A myth is an image in terms of which we try to make sense of the world.
What is clear is that the Gospel of Judas has joined the other spectacular discoveries that are exploding the myth of a monolithic Christianity and showing how diverse and fascinating the early Christian movement really was.
From being a patriotic myth, the Russian people have become an awful reality.
Creation stories, so central in the religions of the Middle East, play a surprisingly marginal part in Greek myth. The Greeks had nothing to set alongside the resounding ‘In the beginning’ in the book of Genesis, where one eternal God creates the universe out of nothing.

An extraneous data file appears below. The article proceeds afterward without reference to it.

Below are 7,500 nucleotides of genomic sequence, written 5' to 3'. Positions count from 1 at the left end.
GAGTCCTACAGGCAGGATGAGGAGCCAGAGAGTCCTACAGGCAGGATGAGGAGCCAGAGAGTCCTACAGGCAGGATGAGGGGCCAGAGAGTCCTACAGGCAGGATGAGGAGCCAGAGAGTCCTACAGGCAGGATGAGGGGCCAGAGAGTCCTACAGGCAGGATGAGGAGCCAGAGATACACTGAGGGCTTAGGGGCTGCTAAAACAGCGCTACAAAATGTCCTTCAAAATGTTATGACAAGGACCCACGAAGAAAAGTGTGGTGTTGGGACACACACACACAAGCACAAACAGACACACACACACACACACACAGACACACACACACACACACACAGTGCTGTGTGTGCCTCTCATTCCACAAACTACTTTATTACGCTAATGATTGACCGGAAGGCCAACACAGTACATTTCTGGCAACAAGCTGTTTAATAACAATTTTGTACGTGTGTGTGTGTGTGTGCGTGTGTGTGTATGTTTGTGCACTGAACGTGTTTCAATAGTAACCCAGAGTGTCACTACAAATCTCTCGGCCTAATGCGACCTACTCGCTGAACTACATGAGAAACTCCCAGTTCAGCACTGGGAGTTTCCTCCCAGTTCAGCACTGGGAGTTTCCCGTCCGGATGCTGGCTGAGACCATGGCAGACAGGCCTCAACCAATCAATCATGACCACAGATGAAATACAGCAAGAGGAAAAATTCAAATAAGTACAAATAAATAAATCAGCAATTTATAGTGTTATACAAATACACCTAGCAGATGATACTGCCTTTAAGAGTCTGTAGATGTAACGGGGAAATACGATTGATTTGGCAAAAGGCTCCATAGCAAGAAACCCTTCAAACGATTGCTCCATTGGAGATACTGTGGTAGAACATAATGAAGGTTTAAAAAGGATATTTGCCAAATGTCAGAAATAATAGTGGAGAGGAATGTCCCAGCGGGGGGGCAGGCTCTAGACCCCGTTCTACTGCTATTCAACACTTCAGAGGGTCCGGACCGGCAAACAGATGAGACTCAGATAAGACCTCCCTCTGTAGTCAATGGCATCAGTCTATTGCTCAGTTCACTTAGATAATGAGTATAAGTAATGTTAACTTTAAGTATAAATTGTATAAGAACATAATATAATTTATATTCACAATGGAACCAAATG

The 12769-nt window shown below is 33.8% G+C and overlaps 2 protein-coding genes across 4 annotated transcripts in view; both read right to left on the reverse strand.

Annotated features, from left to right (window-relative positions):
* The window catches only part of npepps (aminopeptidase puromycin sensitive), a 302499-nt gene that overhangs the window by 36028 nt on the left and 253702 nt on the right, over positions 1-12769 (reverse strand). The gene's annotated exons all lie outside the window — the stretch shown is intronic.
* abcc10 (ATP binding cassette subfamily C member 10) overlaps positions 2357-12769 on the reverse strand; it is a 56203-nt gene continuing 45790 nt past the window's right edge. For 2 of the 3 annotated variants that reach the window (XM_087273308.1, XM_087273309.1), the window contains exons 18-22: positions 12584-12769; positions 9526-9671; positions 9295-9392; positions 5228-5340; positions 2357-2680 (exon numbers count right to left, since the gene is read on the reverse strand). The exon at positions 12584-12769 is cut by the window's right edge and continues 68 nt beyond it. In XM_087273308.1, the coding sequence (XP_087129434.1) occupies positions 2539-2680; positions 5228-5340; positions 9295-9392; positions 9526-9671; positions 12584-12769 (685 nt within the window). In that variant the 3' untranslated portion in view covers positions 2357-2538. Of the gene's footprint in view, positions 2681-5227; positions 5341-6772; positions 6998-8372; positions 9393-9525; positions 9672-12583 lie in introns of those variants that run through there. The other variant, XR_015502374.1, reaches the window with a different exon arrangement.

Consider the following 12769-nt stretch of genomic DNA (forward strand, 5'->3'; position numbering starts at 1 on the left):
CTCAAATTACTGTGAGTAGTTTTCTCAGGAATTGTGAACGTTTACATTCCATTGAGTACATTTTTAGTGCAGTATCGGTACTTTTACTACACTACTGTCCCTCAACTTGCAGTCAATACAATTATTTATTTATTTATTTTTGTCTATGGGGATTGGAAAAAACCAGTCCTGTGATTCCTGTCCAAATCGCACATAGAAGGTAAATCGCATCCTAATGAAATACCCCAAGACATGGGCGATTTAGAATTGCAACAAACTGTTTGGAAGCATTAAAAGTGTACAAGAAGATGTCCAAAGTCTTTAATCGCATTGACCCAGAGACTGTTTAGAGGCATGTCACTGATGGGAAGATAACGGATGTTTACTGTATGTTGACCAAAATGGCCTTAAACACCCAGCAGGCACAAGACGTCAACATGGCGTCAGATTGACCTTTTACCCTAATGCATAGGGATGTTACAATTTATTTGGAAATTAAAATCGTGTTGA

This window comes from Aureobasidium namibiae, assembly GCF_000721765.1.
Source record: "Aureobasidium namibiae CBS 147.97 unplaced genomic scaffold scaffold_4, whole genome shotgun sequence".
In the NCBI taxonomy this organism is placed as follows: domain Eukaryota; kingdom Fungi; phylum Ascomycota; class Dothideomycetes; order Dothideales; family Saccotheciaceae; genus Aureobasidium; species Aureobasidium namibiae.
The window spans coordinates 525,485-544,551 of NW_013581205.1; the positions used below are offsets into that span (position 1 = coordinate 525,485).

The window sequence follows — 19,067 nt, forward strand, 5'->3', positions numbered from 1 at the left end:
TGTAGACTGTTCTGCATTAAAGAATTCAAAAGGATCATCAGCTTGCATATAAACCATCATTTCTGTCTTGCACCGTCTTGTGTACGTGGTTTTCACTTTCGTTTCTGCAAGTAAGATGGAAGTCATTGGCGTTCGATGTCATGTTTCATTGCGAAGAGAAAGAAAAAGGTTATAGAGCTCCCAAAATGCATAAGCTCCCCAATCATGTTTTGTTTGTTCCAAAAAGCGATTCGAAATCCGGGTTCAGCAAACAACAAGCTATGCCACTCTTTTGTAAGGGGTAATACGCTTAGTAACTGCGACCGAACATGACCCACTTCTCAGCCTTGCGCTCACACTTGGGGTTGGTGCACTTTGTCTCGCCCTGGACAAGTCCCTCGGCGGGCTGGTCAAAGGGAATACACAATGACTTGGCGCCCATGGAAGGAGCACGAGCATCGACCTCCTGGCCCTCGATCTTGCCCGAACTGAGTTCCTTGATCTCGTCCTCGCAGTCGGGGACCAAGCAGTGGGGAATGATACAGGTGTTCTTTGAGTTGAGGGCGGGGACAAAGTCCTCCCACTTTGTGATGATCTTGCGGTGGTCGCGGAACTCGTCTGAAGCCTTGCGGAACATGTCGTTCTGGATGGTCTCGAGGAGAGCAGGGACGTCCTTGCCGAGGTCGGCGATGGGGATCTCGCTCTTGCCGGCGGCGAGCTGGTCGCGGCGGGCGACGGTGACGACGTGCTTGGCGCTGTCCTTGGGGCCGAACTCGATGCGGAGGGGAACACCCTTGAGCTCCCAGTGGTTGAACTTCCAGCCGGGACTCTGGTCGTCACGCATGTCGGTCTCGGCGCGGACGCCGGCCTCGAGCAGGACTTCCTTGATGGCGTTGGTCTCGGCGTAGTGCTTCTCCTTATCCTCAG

I would be copping out if I stayed in the myth of the ’60s.
Uncritical semantics is the myth of a museum in which the exhibits are meanings and the words are labels. To switch languages is to change the labels.
But myth is something else than an explanation of the world, of history, and of destiny.
Each religion, by the help of more or less myth, which it takes more or less seriously, proposes some method of fortifying the human soul and enabling it to make its peace with its destiny.
It is a myth, not a mandate, a fable not a logic, and symbol rather than a reason by which men are moved.
That is how it stiffens, my vision of that seaside childhood. My father died; we moved inland. Whereon those nine first years of my life sealed themselves off like a ship in a bottle – beautiful, inaccessible, obsolete: a fine, white, flying myth.